Java programming

Object-Oriented Programming Concepts

Some of the terms used in object-oriented programming include:

Object

An object is a software bundle of related variables and methods. Software objects are often used to model real-world objects you find in everyday life. Examples of real-world objects include a dog, a desk, a television set and a bicycle.

These real-world objects share two characteristics: They all have state and behavior. For example cars have state (current speed, current gear, four wheels and number of gears) and behavior (braking, accelerating, slowing down, and changing gears).

Software objects are modeled after real-world objects in that they too have state and behavior. A software object maintains its state in one or more variables. A variable is an item of data named by an identifier. A software object implements its behavior with methods. A method is a function (subroutine) associated with an object.




Encapsulation/information hiding

This refers to packaging of an object’s variables within the protective custody of its methods. It is a simple yet powerful idea that provides two primary benefits to software developers:

  • Modularity: The source code for an object can be written and maintained independently of the source code for other objects. Also, an object can be easily passed around in the system. You can give your bicycle to someone else, and it will still work.
  • Information hiding: An object has a public interface that other objects can use to communicate with it. The object can maintain private information and methods that can be changed at any time without affecting the other objects that depend on it. You don’t need to understand the engine of a vehicle to drive it.
Message

Software objects interact and communicate with each other by sending messages .When object A wants object B to perform one of B’s methods, object A sends a message to object B

The three components that comprise a message are described explained using the example below:

  1. The object to which the message is addressed
  2. The name of the method to perform
  3. Any parameters needed by the method

Messages provide two important benefits.

  • Message passing supports all possible interactions between objects.
    • Objects don’t need to be in the same process or even on the same machine to send and receive messages back and forth to each other.
Class

A class is a blueprint or prototype that defines the variables and the methods common to all objects of a certain kind.

In object-oriented software, it is possible to have many objects of the same kind that share characteristics: for example; rectangles, employee records, video clips, and so on. Programmers can take advantage of the fact that objects of the same kind are similar and can create a blueprint for those objects. A software blueprint for objects is called a class.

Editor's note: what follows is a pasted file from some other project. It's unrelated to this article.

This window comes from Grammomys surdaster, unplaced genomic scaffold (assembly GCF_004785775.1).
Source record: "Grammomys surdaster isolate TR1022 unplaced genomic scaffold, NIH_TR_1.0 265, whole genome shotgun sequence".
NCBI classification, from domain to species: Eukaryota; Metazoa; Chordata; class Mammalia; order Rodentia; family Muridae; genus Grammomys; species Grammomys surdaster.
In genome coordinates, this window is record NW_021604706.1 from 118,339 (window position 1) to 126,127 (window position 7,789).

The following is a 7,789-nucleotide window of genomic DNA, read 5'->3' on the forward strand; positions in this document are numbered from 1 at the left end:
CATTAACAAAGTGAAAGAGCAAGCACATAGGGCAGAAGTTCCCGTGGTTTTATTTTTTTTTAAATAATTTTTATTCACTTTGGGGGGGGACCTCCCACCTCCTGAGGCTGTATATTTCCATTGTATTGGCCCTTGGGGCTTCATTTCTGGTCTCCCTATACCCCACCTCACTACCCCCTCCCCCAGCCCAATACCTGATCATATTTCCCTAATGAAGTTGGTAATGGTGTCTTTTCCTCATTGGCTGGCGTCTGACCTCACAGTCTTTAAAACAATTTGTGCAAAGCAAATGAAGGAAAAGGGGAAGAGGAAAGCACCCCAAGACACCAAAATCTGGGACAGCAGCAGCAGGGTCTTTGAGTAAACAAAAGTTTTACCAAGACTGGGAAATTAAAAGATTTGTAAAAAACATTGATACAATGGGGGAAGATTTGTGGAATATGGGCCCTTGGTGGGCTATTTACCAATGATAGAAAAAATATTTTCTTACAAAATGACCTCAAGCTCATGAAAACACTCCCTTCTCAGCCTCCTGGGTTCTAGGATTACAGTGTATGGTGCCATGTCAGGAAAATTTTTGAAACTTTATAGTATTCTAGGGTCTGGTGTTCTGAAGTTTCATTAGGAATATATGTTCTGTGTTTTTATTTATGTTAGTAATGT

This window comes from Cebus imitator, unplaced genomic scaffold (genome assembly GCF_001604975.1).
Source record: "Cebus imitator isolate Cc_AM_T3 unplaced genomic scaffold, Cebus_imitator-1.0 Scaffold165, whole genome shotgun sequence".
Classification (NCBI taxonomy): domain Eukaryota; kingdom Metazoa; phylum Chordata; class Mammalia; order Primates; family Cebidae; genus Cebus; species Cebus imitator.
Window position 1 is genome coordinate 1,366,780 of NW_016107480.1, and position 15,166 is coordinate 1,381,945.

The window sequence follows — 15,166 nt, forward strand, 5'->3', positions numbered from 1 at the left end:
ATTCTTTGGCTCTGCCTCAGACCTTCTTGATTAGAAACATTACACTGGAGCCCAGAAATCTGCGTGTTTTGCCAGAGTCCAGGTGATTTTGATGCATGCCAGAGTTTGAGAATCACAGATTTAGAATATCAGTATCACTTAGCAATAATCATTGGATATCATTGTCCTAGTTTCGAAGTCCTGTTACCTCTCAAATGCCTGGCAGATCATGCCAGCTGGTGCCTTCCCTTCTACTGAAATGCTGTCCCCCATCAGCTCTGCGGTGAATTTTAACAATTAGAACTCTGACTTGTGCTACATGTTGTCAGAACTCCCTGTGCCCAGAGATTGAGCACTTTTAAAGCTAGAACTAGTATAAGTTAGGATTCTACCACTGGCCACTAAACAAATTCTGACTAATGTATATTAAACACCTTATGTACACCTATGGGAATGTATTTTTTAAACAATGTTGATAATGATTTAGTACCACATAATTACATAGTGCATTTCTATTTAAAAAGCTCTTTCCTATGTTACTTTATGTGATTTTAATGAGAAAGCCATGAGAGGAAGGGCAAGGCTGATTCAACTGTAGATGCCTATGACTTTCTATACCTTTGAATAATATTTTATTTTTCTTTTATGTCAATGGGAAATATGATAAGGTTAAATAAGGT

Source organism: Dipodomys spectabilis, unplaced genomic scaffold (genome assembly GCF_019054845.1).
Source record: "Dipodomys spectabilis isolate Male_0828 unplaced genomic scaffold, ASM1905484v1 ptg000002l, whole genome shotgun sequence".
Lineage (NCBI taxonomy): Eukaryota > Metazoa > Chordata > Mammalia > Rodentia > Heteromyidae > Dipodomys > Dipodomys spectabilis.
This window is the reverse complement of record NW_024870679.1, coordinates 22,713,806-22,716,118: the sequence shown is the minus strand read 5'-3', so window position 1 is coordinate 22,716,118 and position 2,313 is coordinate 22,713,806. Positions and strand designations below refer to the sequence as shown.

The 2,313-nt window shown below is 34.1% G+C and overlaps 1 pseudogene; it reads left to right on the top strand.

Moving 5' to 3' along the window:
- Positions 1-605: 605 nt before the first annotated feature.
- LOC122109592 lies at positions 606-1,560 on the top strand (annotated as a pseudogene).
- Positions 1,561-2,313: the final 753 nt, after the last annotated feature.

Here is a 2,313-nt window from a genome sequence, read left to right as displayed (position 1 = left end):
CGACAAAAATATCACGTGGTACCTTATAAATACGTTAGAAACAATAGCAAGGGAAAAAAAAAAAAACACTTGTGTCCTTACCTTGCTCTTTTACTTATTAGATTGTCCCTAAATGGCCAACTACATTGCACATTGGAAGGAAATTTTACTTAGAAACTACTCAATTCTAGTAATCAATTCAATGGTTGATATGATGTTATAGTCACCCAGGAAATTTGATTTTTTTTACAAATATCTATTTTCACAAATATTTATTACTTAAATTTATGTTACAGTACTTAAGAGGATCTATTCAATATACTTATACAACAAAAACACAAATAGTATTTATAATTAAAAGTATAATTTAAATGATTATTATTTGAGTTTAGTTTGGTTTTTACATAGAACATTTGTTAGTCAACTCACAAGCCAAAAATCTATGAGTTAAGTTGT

Inheritance

Inheritance is the ability of a class to acquire properties of another class. If a class say A acquires properties of another class say B then A is said to be the subclass and B a superclass.

Inheritance offers the following benefits:

  • Code Reuse

Through the use of inheritance, programmers can reuse the code in the superclass many times.

  • Defining generic behavior using abstract classes

Programmers can implement superclasses called abstractclasses that define the general behavior of the object and leave the rest to other programmers who fill in the details with specialized subclasses.




Interface

An interface is a collection of unimplemented methods and data items. This term is different from the one used in GUI. The term interface as defined above refers to a list of public methods provided by a class. In fact, other object-oriented languages have the functionality of interfaces, but they call their interfaces protocols. A class that implements an interface must implement all of the methods declared in that interface.

Interfaces are useful for the following:

  • Capturing similarities among unrelated classes without artificially forcing a class relationship.
  • Declaring methods that one or more classes are expected to implement.
  • Revealing an object’s programming interface without revealing its class.

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